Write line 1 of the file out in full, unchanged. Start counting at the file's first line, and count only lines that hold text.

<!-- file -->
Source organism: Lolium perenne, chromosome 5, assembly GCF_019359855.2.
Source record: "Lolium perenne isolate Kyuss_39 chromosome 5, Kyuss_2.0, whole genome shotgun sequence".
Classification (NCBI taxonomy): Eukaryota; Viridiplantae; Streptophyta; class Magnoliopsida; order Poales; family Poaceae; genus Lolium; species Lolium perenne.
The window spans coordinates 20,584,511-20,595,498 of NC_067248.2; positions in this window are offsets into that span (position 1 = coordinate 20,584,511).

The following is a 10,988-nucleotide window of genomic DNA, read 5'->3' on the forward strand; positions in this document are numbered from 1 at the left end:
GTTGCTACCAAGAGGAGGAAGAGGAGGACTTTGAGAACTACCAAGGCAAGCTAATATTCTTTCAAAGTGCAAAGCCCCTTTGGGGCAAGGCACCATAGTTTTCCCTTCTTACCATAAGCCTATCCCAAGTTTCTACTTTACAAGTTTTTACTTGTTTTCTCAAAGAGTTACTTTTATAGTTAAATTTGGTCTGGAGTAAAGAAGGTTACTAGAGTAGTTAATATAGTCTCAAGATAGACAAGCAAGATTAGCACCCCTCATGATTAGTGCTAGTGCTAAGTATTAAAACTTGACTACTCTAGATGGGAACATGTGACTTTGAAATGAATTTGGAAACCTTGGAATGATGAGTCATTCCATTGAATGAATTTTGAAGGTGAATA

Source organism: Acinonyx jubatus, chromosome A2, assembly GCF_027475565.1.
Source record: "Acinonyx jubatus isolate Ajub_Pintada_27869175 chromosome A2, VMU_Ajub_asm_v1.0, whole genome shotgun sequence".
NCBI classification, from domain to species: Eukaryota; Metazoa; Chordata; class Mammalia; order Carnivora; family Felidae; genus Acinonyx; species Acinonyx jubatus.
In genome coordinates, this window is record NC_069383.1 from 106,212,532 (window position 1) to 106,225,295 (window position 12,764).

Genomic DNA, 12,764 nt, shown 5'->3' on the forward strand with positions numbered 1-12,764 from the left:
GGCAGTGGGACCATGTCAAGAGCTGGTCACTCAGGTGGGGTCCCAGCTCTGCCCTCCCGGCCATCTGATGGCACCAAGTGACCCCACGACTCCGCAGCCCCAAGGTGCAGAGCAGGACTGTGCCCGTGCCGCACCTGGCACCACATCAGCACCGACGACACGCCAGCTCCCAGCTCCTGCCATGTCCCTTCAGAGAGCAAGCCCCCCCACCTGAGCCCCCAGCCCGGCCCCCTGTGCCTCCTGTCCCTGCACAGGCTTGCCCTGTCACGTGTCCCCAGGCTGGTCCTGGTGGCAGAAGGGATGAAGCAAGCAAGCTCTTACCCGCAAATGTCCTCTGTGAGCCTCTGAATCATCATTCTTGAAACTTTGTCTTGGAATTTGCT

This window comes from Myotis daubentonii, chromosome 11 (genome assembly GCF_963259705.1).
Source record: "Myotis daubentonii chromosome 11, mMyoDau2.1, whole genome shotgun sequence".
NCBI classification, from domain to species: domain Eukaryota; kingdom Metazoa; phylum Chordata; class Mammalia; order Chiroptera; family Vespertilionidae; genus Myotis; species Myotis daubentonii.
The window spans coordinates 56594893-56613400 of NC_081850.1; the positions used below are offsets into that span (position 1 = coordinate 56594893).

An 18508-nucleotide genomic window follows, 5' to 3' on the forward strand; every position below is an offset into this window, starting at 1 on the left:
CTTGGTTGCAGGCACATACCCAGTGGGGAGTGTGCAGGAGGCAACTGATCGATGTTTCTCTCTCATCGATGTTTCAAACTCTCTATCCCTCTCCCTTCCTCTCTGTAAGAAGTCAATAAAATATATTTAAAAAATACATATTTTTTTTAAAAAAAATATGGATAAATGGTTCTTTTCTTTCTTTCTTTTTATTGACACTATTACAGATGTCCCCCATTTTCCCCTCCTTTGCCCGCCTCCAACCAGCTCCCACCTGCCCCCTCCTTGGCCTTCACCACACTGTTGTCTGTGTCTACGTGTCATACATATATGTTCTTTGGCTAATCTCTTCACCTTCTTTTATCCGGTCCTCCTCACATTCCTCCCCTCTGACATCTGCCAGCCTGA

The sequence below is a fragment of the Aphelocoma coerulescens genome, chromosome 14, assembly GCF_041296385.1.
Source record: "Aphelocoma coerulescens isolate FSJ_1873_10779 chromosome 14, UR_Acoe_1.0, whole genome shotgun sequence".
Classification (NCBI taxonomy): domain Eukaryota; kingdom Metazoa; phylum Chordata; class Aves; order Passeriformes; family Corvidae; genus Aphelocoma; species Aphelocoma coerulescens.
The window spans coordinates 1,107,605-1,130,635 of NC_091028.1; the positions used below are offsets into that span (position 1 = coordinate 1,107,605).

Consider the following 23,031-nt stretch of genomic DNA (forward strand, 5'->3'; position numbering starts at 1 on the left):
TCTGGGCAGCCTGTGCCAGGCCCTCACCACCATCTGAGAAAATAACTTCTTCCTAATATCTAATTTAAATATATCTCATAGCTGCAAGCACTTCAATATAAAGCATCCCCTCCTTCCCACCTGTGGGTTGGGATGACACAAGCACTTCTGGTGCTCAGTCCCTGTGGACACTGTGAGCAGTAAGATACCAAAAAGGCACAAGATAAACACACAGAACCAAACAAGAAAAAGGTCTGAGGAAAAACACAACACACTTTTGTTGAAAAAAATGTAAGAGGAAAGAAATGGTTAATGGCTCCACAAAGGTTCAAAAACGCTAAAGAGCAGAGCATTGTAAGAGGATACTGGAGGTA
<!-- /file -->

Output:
Source organism: Lolium perenne, chromosome 5, assembly GCF_019359855.2.